When studying time series analysis, the answer is usually ‘the FT variables are defined such that they are duals of one another’ but this isn’t a very satisfying answer and doesn’t explain why the same pairs come up again and again.

Are the uncertainty principle pairs the same because the uncertainty principle relies on Fourier transforms in some way or vice versa?

Or is there some underlying mechanism or symmetry which causes then to pop up all over the place, and if so, how does it cause them to appear?

In: Mathematics

They’re all essentially equivalent. I’ll cover one way to see the relationship between them all, though it’s definitely not the most general.

Let’s say you have some state defined in the basis of some coordinate (for example x position) and you want to find the operator that translates the state by s. In the that coordinate basis, the translation operator will end up being T(s) = exp(-s∂/∂x) = exp((s/ih)p) where p is some hermitian operator called the *generator of translation in x*. In the case of x position, that’s x momentum. In the case of angle, it’s angular momentum, etc…

Now **Noether’s Theorem:** Assume the hamiltonian of your system does not change with translation in your chosen coordinate. Then HT(s) = T(s)H and so the commutator [H, T(s)] = 0. You can prove that this must imply [H, p] = 0 as well, and as the change in the expectation value of an observable over time is proportional to this commutator, it implies that <p> is constant.

For the **commutator** relationship, it’s relatively simple to prove that the commutator of a coordinate with the generator of its translation is [x, p] = [x, -ih∂/∂x] = ih.

The **uncertainty principle** is actually defined in terms of commutators. It’s not too hard to prove that for any two operators A and B, stdev(A)stdev(B) ≥ |E([A, B])|/2. Note that since [x, p] = ih, this implies the usual uncertainty principle you’re probably used to, but it’s more general.

Finally, for **fourier trasnforms**, using the whole p=-ih∂/∂x thing we found earlier, you can try to find eigenfunctions of this operator. If you do, you end up seeing that plane waves at different frequencies are each eigenfunctions of p. Pretty much the entire point of Fourier transforms is seeing how you can decompose arbitrary functions into integrals of plane waves, so it’s quite straightforward to see why you swap back and forth between the x and p bases using Fourier transforms.

Btw, in the future, r/AskPhysics might be better for this kind of question!

The uncertainty principle works out the way it does because of the Cauchy-Schwarz inequality. If you define the variance of two operators (which also requires you to define expectation value) when you multiply the variances of the operators you can start approximating it through the CS inequality and that will yield the commutator of the two operators. So if thats 0 the physical quantities commute there is no limit. Which means both quantities can be measured simultaneously and it also means that there exists a common eigen function system for them. So you can force the system into the eigenstate of both of the operators at the same time because such eigenstate exists.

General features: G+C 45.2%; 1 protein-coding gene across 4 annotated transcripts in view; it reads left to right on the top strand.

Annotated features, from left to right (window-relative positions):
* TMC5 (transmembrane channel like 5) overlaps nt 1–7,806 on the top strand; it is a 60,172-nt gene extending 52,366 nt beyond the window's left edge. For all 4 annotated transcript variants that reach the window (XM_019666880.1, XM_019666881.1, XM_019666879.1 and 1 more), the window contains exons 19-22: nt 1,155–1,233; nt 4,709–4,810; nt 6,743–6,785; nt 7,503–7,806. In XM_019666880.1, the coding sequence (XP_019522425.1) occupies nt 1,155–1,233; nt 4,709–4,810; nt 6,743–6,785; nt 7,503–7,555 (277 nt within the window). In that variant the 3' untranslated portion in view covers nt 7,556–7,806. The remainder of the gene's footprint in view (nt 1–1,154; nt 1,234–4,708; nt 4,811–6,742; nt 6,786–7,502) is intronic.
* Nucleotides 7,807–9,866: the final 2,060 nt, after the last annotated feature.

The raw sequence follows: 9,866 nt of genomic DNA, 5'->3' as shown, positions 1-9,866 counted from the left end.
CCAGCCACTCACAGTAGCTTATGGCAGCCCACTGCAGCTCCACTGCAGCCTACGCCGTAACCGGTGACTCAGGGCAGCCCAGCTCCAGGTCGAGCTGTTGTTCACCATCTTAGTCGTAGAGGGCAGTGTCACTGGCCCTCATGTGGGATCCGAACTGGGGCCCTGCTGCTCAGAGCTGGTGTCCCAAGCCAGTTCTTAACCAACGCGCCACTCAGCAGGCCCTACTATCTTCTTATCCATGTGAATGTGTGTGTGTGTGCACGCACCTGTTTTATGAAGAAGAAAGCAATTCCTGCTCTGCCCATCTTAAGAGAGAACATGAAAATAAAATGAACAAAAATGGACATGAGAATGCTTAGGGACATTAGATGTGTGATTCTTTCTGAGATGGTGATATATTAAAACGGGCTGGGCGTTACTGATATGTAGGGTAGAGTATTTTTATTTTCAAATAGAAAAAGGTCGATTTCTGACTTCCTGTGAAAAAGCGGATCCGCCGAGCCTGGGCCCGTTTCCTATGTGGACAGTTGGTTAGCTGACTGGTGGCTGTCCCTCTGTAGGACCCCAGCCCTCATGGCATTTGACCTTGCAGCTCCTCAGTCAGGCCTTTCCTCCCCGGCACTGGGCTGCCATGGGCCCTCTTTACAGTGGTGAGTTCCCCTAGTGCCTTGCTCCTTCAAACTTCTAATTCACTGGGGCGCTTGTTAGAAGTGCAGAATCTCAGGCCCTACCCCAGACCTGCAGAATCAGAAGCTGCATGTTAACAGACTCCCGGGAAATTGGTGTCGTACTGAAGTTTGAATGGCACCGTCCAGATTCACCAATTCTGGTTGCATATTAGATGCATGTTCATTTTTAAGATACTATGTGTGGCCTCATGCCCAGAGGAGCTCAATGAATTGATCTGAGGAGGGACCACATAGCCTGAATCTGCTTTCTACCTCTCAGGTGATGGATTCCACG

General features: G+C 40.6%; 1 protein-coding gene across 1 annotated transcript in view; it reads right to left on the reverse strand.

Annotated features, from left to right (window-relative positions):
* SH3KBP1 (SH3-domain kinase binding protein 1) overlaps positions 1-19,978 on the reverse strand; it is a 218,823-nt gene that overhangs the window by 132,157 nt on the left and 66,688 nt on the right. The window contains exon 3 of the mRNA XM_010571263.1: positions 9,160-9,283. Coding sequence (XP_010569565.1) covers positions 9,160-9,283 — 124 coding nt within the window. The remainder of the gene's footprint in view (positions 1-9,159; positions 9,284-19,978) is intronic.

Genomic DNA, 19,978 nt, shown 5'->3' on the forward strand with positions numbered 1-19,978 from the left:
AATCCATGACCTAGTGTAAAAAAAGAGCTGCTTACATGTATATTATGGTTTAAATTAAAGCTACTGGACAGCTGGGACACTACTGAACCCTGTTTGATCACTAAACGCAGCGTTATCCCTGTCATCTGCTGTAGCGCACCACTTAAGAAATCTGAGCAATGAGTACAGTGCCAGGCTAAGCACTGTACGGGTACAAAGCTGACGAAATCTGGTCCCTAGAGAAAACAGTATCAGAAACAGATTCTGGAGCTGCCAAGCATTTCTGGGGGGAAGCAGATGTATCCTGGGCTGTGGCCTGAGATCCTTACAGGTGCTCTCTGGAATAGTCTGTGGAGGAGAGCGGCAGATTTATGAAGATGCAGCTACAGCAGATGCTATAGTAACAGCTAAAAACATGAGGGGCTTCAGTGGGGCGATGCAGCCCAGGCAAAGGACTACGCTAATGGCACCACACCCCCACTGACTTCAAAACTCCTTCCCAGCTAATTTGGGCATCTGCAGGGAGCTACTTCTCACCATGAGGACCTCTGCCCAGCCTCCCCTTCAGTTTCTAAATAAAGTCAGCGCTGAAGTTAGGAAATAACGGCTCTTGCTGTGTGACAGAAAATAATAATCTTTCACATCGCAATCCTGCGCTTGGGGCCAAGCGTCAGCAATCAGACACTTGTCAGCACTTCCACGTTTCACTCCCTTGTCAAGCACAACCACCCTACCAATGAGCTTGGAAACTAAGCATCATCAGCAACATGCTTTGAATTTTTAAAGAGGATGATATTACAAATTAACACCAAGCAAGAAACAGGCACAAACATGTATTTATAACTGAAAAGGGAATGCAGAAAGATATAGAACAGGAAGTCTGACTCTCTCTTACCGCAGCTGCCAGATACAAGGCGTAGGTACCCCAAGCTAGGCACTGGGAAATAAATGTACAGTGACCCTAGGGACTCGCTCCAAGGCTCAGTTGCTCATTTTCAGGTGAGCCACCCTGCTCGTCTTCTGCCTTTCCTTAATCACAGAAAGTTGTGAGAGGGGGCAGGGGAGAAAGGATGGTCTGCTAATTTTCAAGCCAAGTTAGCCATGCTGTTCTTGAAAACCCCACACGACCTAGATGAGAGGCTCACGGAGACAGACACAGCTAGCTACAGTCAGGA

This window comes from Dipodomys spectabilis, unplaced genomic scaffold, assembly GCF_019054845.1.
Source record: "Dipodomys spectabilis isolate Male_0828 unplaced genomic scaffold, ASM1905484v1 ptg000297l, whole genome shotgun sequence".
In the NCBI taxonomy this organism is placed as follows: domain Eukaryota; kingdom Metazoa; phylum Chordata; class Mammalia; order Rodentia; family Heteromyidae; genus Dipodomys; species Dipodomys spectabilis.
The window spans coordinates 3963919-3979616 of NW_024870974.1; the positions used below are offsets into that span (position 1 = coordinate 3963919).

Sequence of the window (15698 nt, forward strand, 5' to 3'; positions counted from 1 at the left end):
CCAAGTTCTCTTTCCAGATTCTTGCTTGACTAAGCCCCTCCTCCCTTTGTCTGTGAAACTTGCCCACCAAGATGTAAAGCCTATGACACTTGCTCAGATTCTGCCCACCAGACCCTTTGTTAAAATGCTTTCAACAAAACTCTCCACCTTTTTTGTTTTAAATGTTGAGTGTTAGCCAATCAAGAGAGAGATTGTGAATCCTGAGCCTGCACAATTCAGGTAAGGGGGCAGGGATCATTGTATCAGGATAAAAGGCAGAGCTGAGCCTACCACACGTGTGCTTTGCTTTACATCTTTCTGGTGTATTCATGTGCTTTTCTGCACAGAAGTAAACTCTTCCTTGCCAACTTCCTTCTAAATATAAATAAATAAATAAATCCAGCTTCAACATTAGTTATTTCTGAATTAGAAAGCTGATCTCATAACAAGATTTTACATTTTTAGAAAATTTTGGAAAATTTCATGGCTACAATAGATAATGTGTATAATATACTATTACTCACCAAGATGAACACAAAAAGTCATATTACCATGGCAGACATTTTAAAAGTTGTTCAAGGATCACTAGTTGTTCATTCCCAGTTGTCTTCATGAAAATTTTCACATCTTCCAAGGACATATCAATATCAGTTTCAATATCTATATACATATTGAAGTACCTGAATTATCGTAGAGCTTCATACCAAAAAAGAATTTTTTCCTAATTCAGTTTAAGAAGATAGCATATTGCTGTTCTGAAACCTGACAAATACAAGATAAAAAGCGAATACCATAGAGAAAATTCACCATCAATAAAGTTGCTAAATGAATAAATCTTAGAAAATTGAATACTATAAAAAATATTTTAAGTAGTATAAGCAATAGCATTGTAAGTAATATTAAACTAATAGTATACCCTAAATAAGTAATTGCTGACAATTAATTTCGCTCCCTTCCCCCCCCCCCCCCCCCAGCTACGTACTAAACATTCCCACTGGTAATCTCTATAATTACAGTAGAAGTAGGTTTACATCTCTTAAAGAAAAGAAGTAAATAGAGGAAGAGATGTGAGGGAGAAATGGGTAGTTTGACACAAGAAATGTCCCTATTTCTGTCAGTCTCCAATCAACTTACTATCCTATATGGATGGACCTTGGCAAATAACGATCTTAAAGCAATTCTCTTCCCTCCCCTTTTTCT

For example with spin or rotations in general J² (think of it as magnitude of spin) commutes with all directors in 3D J1 J2 and J3. But J3 doesn’t commute with J1 and J2 and vica versa. This means that there is a common eigenstate for J3 and J². But you can’t measure J3 and J2 simultaneously as a system cannot be in both a J3 and J2 eigenstate. If thats the case then you have a limit to the variances. For example x and p don’t commute and the limit is hbar/2.

Fourier transforms came in at the wave package solution for free particles. A palne wave is not normalsizable but what if we make a sum of plane waves with different “frequencies” to get a function that has a finite norm. You can do that and the result is a good old wave package. If I tell you the position wavefunction at t=0 you can do an FT to get the sorta momentum function its a function of k the wavenumber vector which is practically momentum. So then you can do an FT with time evolution on the k function which gives you the time evolved wavefunction. And why you can immediately discover the uncertainty principle is because “the FT of a wide function is a narrow function and vica versa”. In the extreme the momentum is a dirac delta and so position will be a constant which is obviously not normalsizable. And so if they are FTs of each other then they can’t be both narrow functions, which means that the product of their spread has to be greater than something.

As far as conserved quantities go, in the Heisenberg picture instead of time evolving the wavefunction you time evolve the operators. Because all we can measure is the absolute square, all we need to keep invariant are scalar products. (Not even that they can be changed up to a unit absolute value complex number, aka phase.) So you can transform time evolution on the operators without changing physics. And why is that good because we can see a cool result. If you take the time derivitive of an operator which you of course introduce properly and if thats 0 the operator doesn’t change over time, so the physical quantity it describes is a constant. And as it turns out because the Hamiltonian doesn’t change over time because time evolution is the exponential of the Hamiltonian and an operator in piece times commute with a function of that operator you have an invariant Hamiltonian and this will be true for any operator that commutes with the Hamiltonian. So if an operator commutes with the Hamiltonian it describes a conserved quantity.

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